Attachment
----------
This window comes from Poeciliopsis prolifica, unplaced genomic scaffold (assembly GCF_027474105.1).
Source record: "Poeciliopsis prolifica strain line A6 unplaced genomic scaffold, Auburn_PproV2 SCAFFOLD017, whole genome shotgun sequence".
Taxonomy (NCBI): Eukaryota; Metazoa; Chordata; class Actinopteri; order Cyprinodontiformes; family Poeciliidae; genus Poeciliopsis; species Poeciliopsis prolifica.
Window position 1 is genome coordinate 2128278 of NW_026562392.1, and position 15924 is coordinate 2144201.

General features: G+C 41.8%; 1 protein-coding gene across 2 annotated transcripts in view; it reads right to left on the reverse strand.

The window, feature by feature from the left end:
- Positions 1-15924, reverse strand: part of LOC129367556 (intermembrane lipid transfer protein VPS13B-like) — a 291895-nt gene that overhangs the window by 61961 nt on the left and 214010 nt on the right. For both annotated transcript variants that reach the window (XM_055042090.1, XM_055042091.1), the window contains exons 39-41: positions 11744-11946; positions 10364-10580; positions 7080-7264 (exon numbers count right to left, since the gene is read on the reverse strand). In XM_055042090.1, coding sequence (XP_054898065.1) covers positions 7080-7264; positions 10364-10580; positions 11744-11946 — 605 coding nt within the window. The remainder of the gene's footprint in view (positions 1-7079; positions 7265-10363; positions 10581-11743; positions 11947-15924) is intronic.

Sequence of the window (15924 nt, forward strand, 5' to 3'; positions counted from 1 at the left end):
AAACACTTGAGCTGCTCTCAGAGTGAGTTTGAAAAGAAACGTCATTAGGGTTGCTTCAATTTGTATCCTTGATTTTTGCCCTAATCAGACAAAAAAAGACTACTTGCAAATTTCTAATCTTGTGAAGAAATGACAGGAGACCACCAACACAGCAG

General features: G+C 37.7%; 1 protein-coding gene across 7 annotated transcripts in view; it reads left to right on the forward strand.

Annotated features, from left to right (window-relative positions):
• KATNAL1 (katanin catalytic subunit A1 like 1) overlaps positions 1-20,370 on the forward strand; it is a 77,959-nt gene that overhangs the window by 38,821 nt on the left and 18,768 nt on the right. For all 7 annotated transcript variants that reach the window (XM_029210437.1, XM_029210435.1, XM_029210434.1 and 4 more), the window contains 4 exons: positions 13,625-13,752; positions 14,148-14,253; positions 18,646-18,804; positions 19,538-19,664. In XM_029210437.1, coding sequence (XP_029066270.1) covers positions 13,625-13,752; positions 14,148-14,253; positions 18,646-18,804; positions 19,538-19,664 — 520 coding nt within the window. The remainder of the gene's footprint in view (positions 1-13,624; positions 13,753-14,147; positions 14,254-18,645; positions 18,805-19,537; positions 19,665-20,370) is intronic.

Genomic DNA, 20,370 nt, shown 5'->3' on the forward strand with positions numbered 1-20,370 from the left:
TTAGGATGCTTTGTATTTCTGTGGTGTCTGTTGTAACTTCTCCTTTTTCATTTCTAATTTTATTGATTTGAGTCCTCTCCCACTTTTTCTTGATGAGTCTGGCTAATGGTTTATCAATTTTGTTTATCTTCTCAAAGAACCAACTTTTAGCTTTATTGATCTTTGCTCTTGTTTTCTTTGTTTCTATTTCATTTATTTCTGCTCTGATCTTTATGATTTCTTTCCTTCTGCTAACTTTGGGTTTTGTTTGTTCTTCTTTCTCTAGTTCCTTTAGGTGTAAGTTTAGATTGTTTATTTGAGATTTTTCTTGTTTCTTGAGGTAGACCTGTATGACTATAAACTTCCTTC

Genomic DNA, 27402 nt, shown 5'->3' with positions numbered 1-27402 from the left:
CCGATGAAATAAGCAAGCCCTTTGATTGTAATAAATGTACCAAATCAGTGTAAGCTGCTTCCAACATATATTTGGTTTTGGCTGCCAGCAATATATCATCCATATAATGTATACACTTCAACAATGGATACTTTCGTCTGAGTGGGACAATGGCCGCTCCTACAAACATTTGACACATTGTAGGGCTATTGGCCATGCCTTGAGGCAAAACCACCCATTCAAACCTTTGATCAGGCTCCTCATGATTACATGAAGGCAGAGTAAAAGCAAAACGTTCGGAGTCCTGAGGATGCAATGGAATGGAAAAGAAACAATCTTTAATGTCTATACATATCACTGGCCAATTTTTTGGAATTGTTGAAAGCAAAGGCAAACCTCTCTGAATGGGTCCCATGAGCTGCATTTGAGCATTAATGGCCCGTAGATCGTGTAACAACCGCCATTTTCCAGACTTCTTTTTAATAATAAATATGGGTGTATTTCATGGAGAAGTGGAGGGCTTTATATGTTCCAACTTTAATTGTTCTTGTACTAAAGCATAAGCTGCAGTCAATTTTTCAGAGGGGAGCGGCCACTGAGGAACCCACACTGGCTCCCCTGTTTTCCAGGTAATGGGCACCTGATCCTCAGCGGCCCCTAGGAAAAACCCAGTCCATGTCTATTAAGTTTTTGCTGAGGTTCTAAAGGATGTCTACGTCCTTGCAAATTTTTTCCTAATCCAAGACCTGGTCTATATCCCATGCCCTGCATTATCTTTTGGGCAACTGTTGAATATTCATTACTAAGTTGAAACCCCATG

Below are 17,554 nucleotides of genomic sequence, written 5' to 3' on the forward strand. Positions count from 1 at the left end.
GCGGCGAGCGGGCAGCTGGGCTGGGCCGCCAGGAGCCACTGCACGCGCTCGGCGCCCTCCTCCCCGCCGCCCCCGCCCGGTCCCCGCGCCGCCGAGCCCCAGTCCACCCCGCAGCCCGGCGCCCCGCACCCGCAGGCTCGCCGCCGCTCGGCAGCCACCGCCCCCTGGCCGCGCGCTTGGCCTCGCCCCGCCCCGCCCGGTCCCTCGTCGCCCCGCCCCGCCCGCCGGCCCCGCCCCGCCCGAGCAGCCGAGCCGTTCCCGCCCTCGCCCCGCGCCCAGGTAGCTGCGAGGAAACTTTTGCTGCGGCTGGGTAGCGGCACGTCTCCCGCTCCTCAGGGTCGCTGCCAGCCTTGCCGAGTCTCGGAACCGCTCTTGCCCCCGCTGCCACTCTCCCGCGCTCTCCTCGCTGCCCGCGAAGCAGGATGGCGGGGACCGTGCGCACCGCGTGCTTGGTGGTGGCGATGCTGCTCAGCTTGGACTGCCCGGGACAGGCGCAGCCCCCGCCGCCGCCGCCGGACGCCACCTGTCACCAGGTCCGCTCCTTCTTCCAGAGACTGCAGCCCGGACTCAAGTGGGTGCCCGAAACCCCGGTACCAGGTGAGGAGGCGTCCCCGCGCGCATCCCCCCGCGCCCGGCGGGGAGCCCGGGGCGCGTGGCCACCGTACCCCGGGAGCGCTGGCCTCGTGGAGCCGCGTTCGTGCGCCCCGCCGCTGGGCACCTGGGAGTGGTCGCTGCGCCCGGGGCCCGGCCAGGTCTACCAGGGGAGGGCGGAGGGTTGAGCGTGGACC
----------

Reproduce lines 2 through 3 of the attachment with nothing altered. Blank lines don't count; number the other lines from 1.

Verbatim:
Source record: "Poeciliopsis prolifica strain line A6 unplaced genomic scaffold, Auburn_PproV2 SCAFFOLD017, whole genome shotgun sequence".
Taxonomy (NCBI): Eukaryota; Metazoa; Chordata; class Actinopteri; order Cyprinodontiformes; family Poeciliidae; genus Poeciliopsis; species Poeciliopsis prolifica.